Tai-O – The Hong Kong Town on Stilts
Looking for something a little different to do in Hong Kong? A way to escape the hustle and bustle of downtown H.K Island and Kowloon? I may have just the thing for you….
Tai-O 大澳 is a small fishing village and shanty town built on stilts. Tucked away in a quiet corner of Lautau island it has a lengthy history as a smugglers bay. During and after the Chinese Civil War, Tai-O became a primary entry point for illegal immigration for those escaping from the communist regime in mainland China.
To get there in style, take the metro to the Tung Chung MTR station and wander over to the Ngong Ping 360 cable car station. Then buy yourself a ticket on the epic cable car ride across the water and mountains, to the small mountaintop village of Ngong Ping. The Ngong Ping 360 cable car is the longest dual-cable line in Asia, and one of the longest in the world (measuring in at 5.7km in length). The trip takes almost half an hour, but boy is the view worth it.
Bonus points if you paid a little extra for the glass bottom cabin. People with a fear of heights need not apply…
You will eventually arrive in the wholly artificial town of Ngong Ping. A miniature tourist spot made of nothing but restaurants, cafes and trinket shops. If you have done any travelling in Asia then this will not be an offensive or even unusual sight to you, but I still recommend moving swiftly through it unless you are particularly hungry. I should point out though that this is your last chance to use a decent bathroom – So traveller beware.
This town is very popular with tourists because of its famous gigantic bronze Buddha statue, “Tian Tan Buddha”. Standing (or should I say sitting?) at a height of 34 meters and weighing in at a monstrous 250 metric tonnes, Tian Tan Buddha has nothing whatsoever to do with Tai O, but you would be utterly insane not to take a swift detour to see it. You pop out through these big white gates and get your calves ready for punishment as you ascend the 268 steps required to get to the top.
Underneath the Buddha, you can actually go inside to a small museum with several displays and a shop. Needless to say, the view from up here is utterly spellbinding.
We headed down and peeked inside the Po Lin Monastery which sits at the base of the Buddha.
Very beautiful, but we had other places to be, and so do you. Head back into Ngong Ping and hook a left out into the car park. You will more than likely find a very bored taxi driver sleeping in his car. Knock on the window and ask him to drive you to Tai-O. There is also a bus, but taxis are cheap as chips in H.K and we were on a schedule!
Watch out for car park cows…
The taxi driver will take you down a thin and winding mountain road that descends to sea level. Once you hit the bottom you are pretty much there. The driver will pull into the taxi rank and leave you to your business.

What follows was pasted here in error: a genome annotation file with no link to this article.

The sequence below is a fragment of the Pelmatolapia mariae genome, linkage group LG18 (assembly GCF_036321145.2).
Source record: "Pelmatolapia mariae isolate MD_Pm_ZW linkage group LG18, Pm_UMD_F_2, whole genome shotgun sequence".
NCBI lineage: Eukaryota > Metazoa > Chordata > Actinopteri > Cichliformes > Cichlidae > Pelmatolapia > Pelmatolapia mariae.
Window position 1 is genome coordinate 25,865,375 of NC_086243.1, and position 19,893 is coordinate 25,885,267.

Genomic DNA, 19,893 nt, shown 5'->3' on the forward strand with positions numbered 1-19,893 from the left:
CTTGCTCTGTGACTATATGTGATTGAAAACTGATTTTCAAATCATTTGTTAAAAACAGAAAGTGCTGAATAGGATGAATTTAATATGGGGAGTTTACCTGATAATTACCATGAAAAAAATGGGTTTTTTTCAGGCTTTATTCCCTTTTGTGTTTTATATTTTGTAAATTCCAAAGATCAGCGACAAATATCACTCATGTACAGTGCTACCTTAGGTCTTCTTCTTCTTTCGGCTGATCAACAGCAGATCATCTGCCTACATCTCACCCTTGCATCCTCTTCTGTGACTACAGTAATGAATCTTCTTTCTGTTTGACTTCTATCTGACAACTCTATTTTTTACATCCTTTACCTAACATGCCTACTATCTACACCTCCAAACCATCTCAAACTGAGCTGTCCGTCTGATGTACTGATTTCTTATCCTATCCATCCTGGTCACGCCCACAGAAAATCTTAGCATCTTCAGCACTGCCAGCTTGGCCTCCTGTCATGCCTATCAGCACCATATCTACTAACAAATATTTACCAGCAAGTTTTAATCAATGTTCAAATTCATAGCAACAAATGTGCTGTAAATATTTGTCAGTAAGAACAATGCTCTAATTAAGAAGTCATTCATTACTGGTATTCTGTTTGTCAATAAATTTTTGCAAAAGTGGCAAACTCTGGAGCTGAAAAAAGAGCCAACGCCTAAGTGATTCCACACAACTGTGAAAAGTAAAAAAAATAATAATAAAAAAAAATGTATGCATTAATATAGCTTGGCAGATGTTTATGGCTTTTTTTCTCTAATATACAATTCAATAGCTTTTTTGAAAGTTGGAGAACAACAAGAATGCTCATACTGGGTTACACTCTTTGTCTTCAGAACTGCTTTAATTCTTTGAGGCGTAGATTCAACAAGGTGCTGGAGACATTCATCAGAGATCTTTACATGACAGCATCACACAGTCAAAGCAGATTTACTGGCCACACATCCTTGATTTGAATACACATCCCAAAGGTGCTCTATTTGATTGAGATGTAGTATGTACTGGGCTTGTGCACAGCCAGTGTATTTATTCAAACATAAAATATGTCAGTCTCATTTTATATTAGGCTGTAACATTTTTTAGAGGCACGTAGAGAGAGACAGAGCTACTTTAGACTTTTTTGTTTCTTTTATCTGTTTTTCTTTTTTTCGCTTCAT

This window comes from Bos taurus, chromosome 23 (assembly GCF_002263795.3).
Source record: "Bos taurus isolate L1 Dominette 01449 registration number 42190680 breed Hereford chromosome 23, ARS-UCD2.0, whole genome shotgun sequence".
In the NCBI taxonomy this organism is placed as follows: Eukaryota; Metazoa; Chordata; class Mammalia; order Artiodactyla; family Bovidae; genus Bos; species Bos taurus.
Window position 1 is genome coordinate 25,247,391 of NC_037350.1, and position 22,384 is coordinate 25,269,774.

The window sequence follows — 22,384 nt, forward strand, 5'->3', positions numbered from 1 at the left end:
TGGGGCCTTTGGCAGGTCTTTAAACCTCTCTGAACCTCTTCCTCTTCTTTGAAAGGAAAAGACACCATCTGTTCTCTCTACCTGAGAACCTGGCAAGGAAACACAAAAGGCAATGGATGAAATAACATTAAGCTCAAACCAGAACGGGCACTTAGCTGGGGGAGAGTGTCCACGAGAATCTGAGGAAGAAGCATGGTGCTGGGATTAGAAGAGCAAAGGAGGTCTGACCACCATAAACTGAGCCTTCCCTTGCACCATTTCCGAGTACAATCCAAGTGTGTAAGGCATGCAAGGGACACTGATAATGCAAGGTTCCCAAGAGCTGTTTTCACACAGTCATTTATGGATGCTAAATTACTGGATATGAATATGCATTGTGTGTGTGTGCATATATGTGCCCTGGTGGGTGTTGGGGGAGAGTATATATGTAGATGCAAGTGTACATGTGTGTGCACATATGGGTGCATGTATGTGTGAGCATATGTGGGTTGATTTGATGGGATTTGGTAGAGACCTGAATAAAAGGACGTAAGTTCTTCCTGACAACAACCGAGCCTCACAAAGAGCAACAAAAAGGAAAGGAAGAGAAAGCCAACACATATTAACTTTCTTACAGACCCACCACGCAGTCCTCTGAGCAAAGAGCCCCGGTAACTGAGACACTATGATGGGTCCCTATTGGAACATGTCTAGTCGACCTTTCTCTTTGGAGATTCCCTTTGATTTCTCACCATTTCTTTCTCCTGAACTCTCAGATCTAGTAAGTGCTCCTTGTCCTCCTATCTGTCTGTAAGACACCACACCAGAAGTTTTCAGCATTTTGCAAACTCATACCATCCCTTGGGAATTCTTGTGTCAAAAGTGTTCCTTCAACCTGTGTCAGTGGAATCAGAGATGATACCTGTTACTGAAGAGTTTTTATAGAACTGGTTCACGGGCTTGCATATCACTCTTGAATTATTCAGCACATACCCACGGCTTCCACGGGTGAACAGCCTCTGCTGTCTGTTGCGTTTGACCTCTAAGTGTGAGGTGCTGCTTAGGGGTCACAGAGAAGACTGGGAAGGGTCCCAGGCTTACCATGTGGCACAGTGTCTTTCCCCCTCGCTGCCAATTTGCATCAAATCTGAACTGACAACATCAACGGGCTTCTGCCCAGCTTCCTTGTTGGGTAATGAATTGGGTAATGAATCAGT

Welcome to Tai-O
A rather unbecoming archway welcomes you into the town. I recommend going at the same time as these photographs were taken, during the dragon boat festival, as the town is awash with colourful flags celebrating the event.
Tai-O is quite simply, a photographers dream.
Framed by the bright green mountains and split in 2 by the emerald green water, Tai-O is a sight to behold. Hundreds of ramshackle shanty homes build from seemingly whatever material their owners could get their hands on creates a cacophony of colour; Rust, wood, plastic, paint – it all comes together here suspended high over the water on stilts.
Wandering the streets gives off a very interesting feeling. Almost post-apocalyptic in a way. Anyone who has played the game Fallout 4 will see instant similarities between these squatters shacks built from random detritus and the in-game location “Diamond City”.
Truthfully, there is not much else to do other than soak in the sights. Tai-O isn’t exactly a tourist metropolis and it is important to remember to be respectful when peering into peoples living rooms to snoop on them. Some people like to pay the citizens to give them a tour of the city by boat, but we preferred to walk. There is a couple of local shops and restaurants as well – If you are willing to take the risk. I was not.
We did manage to find some 4 legged friends!
Speaking of kitties; the entrepreneur’s spirit is alive and well, even in a shanty town on an island in Hong Kong. There is one hilariously out of place oddity bang in the middle – The cat themed cafe “Meow”. Where you can sit inside, have coffee and enjoy the company of a huge gaggle of cats.
No, I’m not kidding. They even have Facebook!
Tai-O is something a little different. A quiet and forgotten corner in one of the busiest and loudest places on earth. Just don’t take too long getting there. The town is slowly dying out, with most young people moving away to the city in order to find work and the fisherman’s lifestyle being harder and harder to sustain yourself on in 2017, the clock is ticking on the future of Tai-O.
Take a good long look as soon as you can, because it may not be here much longer…